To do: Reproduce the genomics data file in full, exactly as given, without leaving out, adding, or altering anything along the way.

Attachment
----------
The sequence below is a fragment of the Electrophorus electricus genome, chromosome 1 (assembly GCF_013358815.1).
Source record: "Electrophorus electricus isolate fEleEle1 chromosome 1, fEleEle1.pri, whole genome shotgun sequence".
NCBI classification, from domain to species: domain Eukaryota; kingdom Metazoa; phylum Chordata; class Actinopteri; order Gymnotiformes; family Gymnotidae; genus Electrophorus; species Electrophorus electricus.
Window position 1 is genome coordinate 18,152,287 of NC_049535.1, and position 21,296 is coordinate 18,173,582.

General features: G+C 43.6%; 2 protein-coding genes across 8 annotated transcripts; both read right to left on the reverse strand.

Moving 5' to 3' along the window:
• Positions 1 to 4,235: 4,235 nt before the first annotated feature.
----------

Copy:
The sequence below is a fragment of the Electrophorus electricus genome, chromosome 1 (assembly GCF_013358815.1).
Source record: "Electrophorus electricus isolate fEleEle1 chromosome 1, fEleEle1.pri, whole genome shotgun sequence".
NCBI classification, from domain to species: domain Eukaryota; kingdom Metazoa; phylum Chordata; class Actinopteri; order Gymnotiformes; family Gymnotidae; genus Electrophorus; species Electrophorus electricus.
Window position 1 is genome coordinate 18,152,287 of NC_049535.1, and position 21,296 is coordinate 18,173,582.

General features: G+C 43.6%; 2 protein-coding genes across 8 annotated transcripts; both read right to left on the reverse strand.

Moving 5' to 3' along the window:
• Positions 1 to 4,235: 4,235 nt before the first annotated feature.